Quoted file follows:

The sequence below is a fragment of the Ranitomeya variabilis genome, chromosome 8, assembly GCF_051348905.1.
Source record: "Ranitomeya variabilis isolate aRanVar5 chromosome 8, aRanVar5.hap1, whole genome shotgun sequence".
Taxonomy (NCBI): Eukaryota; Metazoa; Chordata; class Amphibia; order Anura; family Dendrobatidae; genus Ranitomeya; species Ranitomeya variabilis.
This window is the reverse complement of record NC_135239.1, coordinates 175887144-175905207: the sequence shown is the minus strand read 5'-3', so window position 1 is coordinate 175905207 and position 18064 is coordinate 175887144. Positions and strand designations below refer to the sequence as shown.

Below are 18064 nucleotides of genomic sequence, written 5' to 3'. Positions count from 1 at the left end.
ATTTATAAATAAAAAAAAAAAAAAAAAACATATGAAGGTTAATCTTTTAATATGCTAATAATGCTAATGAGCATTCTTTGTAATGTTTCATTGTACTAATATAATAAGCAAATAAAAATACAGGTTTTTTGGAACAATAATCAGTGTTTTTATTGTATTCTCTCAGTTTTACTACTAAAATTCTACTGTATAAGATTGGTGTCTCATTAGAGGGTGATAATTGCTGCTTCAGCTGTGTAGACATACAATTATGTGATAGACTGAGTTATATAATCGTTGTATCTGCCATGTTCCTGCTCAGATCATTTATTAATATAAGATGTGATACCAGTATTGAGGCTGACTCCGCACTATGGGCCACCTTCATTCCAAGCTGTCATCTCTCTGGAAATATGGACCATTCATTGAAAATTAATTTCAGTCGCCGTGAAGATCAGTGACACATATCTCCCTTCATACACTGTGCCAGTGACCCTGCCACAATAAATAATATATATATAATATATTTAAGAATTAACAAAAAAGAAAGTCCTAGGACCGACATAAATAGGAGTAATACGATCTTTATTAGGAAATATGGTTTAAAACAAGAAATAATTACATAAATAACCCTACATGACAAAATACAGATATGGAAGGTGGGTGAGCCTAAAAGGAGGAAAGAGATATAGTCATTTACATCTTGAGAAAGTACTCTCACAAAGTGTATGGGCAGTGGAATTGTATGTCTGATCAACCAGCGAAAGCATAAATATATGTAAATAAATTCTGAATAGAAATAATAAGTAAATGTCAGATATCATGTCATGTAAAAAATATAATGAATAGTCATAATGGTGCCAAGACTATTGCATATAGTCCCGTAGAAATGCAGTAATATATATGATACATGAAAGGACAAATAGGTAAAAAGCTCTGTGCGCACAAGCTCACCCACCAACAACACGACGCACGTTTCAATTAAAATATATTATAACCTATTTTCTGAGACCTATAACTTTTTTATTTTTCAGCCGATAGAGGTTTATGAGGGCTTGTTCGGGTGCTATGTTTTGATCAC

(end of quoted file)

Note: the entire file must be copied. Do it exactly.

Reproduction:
The sequence below is a fragment of the Ranitomeya variabilis genome, chromosome 8, assembly GCF_051348905.1.
Source record: "Ranitomeya variabilis isolate aRanVar5 chromosome 8, aRanVar5.hap1, whole genome shotgun sequence".
Taxonomy (NCBI): Eukaryota; Metazoa; Chordata; class Amphibia; order Anura; family Dendrobatidae; genus Ranitomeya; species Ranitomeya variabilis.
This window is the reverse complement of record NC_135239.1, coordinates 175887144-175905207: the sequence shown is the minus strand read 5'-3', so window position 1 is coordinate 175905207 and position 18064 is coordinate 175887144. Positions and strand designations below refer to the sequence as shown.

Below are 18064 nucleotides of genomic sequence, written 5' to 3'. Positions count from 1 at the left end.
ATTTATAAATAAAAAAAAAAAAAAAAAACATATGAAGGTTAATCTTTTAATATGCTAATAATGCTAATGAGCATTCTTTGTAATGTTTCATTGTACTAATATAATAAGCAAATAAAAATACAGGTTTTTTGGAACAATAATCAGTGTTTTTATTGTATTCTCTCAGTTTTACTACTAAAATTCTACTGTATAAGATTGGTGTCTCATTAGAGGGTGATAATTGCTGCTTCAGCTGTGTAGACATACAATTATGTGATAGACTGAGTTATATAATCGTTGTATCTGCCATGTTCCTGCTCAGATCATTTATTAATATAAGATGTGATACCAGTATTGAGGCTGACTCCGCACTATGGGCCACCTTCATTCCAAGCTGTCATCTCTCTGGAAATATGGACCATTCATTGAAAATTAATTTCAGTCGCCGTGAAGATCAGTGACACATATCTCCCTTCATACACTGTGCCAGTGACCCTGCCACAATAAATAATATATATATAATATATTTAAGAATTAACAAAAAAGAAAGTCCTAGGACCGACATAAATAGGAGTAATACGATCTTTATTAGGAAATATGGTTTAAAACAAGAAATAATTACATAAATAACCCTACATGACAAAATACAGATATGGAAGGTGGGTGAGCCTAAAAGGAGGAAAGAGATATAGTCATTTACATCTTGAGAAAGTACTCTCACAAAGTGTATGGGCAGTGGAATTGTATGTCTGATCAACCAGCGAAAGCATAAATATATGTAAATAAATTCTGAATAGAAATAATAAGTAAATGTCAGATATCATGTCATGTAAAAAATATAATGAATAGTCATAATGGTGCCAAGACTATTGCATATAGTCCCGTAGAAATGCAGTAATATATATGATACATGAAAGGACAAATAGGTAAAAAGCTCTGTGCGCACAAGCTCACCCACCAACAACACGACGCACGTTTCAATTAAAATATATTATAACCTATTTTCTGAGACCTATAACTTTTTTATTTTTCAGCCGATAGAGGTTTATGAGGGCTTGTTCGGGTGCTATGTTTTGATCAC